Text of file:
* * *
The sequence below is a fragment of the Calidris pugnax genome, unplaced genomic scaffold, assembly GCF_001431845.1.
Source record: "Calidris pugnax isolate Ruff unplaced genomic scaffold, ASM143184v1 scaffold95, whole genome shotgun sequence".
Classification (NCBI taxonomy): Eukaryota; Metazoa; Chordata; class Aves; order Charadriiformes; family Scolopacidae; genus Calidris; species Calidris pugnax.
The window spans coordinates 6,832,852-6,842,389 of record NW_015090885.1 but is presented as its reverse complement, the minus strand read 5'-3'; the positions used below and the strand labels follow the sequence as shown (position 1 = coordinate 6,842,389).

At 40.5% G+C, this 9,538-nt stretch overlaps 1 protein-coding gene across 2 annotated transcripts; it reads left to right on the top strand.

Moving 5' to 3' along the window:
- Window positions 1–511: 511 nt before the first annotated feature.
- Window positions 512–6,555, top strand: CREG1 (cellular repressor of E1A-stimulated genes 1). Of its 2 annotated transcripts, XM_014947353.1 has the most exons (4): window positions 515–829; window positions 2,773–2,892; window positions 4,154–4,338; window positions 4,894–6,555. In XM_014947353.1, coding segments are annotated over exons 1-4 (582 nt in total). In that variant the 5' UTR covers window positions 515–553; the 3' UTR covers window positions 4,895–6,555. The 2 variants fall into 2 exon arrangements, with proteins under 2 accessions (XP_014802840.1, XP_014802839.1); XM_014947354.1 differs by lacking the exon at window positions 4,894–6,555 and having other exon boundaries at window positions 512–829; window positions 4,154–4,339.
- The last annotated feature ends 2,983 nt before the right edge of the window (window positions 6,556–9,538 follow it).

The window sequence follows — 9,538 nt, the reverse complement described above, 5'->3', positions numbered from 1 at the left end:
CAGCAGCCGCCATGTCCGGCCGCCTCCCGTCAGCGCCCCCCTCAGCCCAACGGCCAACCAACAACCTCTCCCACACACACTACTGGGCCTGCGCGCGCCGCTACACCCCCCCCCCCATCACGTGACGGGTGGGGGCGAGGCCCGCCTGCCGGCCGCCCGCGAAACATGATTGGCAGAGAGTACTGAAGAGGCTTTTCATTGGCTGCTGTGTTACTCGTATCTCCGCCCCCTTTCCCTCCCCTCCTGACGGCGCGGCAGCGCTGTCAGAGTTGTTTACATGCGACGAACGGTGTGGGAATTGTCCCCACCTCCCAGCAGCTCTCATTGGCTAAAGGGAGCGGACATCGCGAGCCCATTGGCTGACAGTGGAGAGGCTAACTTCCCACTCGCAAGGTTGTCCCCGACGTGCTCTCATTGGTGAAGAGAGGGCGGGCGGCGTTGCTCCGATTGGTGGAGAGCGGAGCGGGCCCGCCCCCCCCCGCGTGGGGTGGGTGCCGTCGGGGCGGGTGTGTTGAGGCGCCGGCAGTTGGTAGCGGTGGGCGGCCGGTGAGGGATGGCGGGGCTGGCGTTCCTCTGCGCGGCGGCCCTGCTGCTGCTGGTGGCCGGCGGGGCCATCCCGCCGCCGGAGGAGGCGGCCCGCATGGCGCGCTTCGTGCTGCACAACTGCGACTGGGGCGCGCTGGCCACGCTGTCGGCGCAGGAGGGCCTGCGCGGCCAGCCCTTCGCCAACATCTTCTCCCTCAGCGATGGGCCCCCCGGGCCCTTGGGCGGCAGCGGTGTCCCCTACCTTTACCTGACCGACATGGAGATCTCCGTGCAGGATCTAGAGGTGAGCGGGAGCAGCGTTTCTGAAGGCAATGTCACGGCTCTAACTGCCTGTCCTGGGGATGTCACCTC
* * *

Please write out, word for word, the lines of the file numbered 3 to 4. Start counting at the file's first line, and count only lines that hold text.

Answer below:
Classification (NCBI taxonomy): Eukaryota; Metazoa; Chordata; class Aves; order Charadriiformes; family Scolopacidae; genus Calidris; species Calidris pugnax.
The window spans coordinates 6,832,852-6,842,389 of record NW_015090885.1 but is presented as its reverse complement, the minus strand read 5'-3'; the positions used below and the strand labels follow the sequence as shown (position 1 = coordinate 6,842,389).